I pushed myself up out of that wheelchair. Crystal Spirit just stood there, too embarrassed to push me back. Seemed scared of Doctor Sphynxeye.

Doctor Sphynxeye’s Face bindi was bony, starved-looking. It watched me with a sad look.

He sat down behind the desk, so only the top, skinny part of his body showed, and you couldn’t tell he had a big butt. He squinted at me. "You are a special child, precious to the future of humanity."

Sekou, this scared the spit out of me.

See, you might figure if they think I’m important, they’ll be nice to me. But he was saying I was important to humanity. The Facers have different ideas about what’s good for humanity than, say, you or I or Mother or Daddy might have. Their plans for my future might be a mite scary.

Nanoannie says sometimes adults smile to hide little quivers and jerks that show they’re running a game on you. So I thought, maybe if I crack a smile, he won’t see how scared I am, and won’t guess that humanity’s future isn’t on my calendar this week.

So I tried to smile.

Couldn’t do it.

"Don’t be afraid, little one." He got up and shuffled around the desk. He plunked his hand on my head. A hot, heavy, damp hand. Then he hunkered down with his fat butt sticking out behind and said right into my face, "What do you know about your parents’ discoveries?"

Sekou, that did not make me feel good.

See, I do know a little about our folks’ "discoveries." And they weren’t so important that Crystal Spirit should be shaking all over as if Carl Sagan and Jeffrey Allen popped up in the room and shook hands over a recipe to terraform Mars and Pluto both. As if I were a cork they could pull, and out would gush an underground Martian ocean.

If I was all that important, they wouldn’t let me go to Earth to be cured.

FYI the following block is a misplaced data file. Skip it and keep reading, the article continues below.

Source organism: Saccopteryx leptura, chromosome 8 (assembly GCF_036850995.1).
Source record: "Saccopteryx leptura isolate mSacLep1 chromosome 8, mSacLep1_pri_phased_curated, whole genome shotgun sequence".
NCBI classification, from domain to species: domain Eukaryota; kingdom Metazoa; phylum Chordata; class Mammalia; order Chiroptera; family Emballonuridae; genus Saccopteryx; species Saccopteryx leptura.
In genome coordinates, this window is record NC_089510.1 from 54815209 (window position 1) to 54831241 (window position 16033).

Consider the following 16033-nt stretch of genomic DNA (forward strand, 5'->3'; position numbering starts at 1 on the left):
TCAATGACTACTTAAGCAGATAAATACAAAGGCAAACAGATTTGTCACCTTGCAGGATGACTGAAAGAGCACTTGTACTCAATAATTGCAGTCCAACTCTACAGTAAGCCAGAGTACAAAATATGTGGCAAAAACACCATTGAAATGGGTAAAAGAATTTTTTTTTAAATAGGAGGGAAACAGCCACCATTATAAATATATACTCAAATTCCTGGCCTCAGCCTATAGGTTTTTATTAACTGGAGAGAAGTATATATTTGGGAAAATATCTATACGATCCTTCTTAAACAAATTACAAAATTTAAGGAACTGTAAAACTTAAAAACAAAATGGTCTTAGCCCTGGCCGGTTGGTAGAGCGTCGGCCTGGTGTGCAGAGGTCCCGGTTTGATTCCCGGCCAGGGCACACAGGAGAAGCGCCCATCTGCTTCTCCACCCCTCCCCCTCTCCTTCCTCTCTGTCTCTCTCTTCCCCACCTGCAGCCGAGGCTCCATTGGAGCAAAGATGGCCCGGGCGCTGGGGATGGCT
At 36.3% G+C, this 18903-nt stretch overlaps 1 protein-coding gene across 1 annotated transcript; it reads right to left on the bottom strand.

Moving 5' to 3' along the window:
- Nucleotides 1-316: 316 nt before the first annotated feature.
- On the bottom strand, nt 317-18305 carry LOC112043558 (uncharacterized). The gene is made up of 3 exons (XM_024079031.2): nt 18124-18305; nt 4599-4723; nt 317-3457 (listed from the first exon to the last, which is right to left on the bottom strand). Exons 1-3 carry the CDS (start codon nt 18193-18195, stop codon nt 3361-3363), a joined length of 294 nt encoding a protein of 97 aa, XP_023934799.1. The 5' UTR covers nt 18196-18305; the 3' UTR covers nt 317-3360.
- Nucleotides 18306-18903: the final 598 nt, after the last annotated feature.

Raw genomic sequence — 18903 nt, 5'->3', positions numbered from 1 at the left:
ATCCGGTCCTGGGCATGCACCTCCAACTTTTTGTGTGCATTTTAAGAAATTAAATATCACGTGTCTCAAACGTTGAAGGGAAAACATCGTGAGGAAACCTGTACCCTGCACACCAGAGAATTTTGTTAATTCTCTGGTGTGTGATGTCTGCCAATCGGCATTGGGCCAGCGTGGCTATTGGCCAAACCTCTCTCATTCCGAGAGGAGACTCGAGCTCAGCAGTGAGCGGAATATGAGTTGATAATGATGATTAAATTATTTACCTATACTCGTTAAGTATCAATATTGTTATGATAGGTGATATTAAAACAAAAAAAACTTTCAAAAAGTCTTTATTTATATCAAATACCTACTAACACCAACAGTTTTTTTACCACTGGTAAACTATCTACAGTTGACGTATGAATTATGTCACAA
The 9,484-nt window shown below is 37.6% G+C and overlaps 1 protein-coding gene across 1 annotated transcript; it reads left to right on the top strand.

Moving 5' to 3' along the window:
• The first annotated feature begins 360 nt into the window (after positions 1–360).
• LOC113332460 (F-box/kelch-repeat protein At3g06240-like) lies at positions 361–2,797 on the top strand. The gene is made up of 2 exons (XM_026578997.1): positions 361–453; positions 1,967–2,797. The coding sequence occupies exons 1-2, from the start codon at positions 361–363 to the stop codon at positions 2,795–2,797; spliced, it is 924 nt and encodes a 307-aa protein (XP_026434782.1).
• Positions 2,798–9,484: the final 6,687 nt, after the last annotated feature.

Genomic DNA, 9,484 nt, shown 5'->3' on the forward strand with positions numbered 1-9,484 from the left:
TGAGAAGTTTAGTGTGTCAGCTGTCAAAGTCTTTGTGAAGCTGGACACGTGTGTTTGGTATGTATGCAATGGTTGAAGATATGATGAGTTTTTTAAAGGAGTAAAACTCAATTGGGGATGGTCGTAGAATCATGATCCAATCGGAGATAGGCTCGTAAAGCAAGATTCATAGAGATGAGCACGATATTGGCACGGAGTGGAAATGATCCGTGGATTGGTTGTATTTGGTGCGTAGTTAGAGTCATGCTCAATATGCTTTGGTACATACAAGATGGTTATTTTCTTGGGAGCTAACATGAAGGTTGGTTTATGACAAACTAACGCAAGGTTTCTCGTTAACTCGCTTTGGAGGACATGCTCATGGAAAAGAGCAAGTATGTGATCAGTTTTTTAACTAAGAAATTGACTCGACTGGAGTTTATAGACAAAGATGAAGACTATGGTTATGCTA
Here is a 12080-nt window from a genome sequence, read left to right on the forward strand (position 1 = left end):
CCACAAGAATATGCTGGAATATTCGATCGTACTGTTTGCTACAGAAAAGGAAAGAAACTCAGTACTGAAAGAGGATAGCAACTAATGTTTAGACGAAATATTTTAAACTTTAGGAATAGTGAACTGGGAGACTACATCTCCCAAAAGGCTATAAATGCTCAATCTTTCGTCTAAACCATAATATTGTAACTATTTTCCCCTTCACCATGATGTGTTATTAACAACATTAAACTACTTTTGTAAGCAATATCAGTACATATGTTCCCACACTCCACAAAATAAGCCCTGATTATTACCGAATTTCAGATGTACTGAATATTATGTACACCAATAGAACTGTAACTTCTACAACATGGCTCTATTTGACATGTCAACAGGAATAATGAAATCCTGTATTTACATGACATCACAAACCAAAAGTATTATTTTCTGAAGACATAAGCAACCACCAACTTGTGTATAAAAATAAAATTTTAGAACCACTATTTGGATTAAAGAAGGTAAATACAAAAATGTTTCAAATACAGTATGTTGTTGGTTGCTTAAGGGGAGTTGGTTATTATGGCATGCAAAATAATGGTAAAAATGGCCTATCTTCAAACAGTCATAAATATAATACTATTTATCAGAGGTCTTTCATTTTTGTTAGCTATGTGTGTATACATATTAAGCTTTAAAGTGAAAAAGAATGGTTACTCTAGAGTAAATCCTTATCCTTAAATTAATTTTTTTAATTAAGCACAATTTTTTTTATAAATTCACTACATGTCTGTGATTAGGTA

They probably wouldn’t let me go find Nanoannie and our parents.

They probably wouldn’t give me back my Hyper-K.

And when they found out I wasn’t all that important after all, they would probably kill me.

"I don’t know anything important," I said. "That’s the cross-my-heart truth."

"Ah," said Dr. Sphynxeye. "But what about the extremophiles? The deinococcus radiodurans? Didn’t your mother learn how it could survive through eons in hard radiation? What about the bacteriorhodopsin?"

I shrugged. "That’s just the red stuff that likes salt and we make computer chips out of it." We sold those to some computer companies. Only on Mars, though. The corps don’t like you dealing with Earthers or Luners.

"What was in the thermos?" He squinted even harder into my eyes.

"A Mormonite Jesuit gave me that. If you just give it back, I have the recipe–"

Dr. Sphynxeye got up again. I once saw a school vid of an elephant kneeling on its front knees and then getting up. Dr. Sphynxeye reminded me of the elephant. "Child, child," he said, "Trust us. You’ve been betrayed and deceived so long. But now you’re near the Face, the fountain of truth. You can tell us the truth."

"That is the truth. It’s just some bubbly tea that Padre Walter gave me."

"But it has special medical properties, does it not?"

What if they analyzed it and used it all up? "Could you let me contact Padre Walter?"